Can you get a cold or flu during pregnancy?

Can you get a cold or flu during pregnancy?

During pregnancy, you should avoid getting a cold or the flu. It can result in a clogged nose, a runny nose, sneezing, a sore throat, and a cough. As the body fights off the virus, the cold normally lasts approximately a week. Although there is no cure for a cold, you may typically reduce the symptoms at home by using over-the-counter medicine. In more severe cases, your doctor may prescribe an antiviral drug such as acyclovir (Zovirax) or valacyclovir (Valtrex).

It is not recommended to get a cold during your first trimester because of possible effects on the developing baby. If you do get sick during this time, it's best to stay home from work or school until you feel better.

In addition to avoiding contagious people and places, you can also protect yourself against getting sick. Regularly wash your hands with soap and water after being around others or their pets. Avoid touching your eyes, nose, and mouth without washing your hands first. Try not to share food with others unless offered an alternative meal plan. Stay away from alcohol while sick; it could make your symptoms worse.

If you are prone to allergies or asthma, you should discuss with your doctor whether your condition is aggravated by cold viruses. Some studies show that children who get the chicken pox experience fewer subsequent asthma attacks than those who don't get the virus. Your doctor may recommend a vaccine for you if you are at risk for these infections.

How long does a cold last while pregnant?

How long does it take for a cold to go away during pregnancy? Cold symptoms usually linger between 10 and 14 days. A fever, cough, and muscle pain along with your regular flow should send you to the doctor. These signs can also indicate another health problem.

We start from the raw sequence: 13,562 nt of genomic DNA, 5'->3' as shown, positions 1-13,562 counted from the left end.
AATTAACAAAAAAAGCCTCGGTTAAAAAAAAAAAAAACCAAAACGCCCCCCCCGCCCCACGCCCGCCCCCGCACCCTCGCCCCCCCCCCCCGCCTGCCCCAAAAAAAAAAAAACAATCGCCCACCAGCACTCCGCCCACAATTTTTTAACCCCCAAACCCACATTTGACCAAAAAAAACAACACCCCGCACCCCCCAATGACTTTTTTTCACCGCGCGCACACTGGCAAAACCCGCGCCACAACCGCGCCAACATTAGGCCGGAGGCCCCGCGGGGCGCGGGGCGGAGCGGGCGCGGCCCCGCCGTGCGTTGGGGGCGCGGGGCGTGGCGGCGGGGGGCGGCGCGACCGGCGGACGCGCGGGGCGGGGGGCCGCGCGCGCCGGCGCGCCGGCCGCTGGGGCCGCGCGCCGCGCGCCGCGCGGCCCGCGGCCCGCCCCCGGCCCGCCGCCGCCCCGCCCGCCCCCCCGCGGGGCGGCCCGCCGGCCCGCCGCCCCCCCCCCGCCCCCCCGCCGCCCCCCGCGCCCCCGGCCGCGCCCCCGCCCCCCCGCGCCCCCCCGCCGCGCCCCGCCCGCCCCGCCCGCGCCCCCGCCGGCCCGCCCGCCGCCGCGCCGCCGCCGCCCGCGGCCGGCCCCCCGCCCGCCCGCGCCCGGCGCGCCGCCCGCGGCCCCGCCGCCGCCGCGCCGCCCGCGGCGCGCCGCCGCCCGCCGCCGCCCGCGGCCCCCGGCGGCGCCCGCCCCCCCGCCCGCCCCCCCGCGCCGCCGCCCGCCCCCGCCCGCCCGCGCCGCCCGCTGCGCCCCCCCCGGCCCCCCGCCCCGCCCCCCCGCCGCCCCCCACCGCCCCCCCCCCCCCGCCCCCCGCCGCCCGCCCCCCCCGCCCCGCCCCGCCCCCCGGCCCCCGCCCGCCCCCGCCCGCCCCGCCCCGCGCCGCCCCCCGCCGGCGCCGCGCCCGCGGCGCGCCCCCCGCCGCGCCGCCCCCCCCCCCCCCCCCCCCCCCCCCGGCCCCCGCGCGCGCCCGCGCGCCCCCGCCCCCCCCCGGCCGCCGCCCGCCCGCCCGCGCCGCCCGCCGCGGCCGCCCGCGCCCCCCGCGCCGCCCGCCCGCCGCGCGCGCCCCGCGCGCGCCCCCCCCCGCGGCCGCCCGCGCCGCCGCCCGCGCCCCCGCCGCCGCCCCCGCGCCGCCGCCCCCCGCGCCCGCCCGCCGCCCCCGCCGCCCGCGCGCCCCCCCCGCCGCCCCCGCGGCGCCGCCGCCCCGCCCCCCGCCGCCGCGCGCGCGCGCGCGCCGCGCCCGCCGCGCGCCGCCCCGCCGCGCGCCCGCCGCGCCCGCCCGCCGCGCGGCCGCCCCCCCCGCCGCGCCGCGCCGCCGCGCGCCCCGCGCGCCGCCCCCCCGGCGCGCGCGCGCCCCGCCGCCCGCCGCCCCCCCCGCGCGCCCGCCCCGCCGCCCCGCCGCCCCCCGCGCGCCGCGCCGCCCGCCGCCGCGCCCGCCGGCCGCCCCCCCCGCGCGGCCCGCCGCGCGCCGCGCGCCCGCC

Cold and flu viruses are common during pregnancy because your body's immune system is already working hard enough without adding in colds and flus too. Some possible negative effects of being infected with a virus include pneumonia, premature birth, low birth weight, brain damage, and death. There is no specific treatment for the common cold; however, rest up from activity will help reduce symptoms such as fever, sore throat, and headache.

Will my baby be born small or underweight? Babies born with low birth weight may have other problems too. They are more likely to have respiratory issues, need oxygen, have hearing problems, and be diagnosed with mental retardation. Having a mother die during childbirth or suffer from severe complications such as bleeding on the outside of the womb (eclampsia) can also cause a low-birth-weight baby.

Your fetus is protected from most infections that you get.

What if a pregnant woman gets a cold and coughs?

Cold and flu cures for pregnant women Get a lot of rest. Consume lots of fluids. Gargle with warm salt water if you have a sore throat or a cough. Don't use aspirin or other painkillers during pregnancy. These products can cause birth defects if you take them while you're pregnant.

In addition, some doctors recommend that pregnant women avoid exposure to cigarette smoke. If you smoke, try to quit before you become pregnant. If you can't stop now, then at least reduce your exposure as much as possible. Smoking increases your risk of having a premature baby and developing diseases such as asthma once you start showing signs of pregnancy.

Finally, be sure to keep track of your temperature. You should always call your doctor if you feel like you might have the flu and it is below 100 degrees outside. Your doctor will want to know if you are at any risk of having a severe reaction to the flu vaccine and whether or not you are taking medications such as blood thinners or steroids that may affect how the vaccine works.

The best advice we can give is to stay healthy!

About Article Author

Eloisa Thompson

Eloisa Thompson has been working in the field of health for over 35 years. She has experience in both clinical and non-clinical settings. Eloisa enjoys working with patients one-on-one to help them understand their health better. She also enjoys working with other health care professionals such as nurses and therapists to provide quality care to patients.

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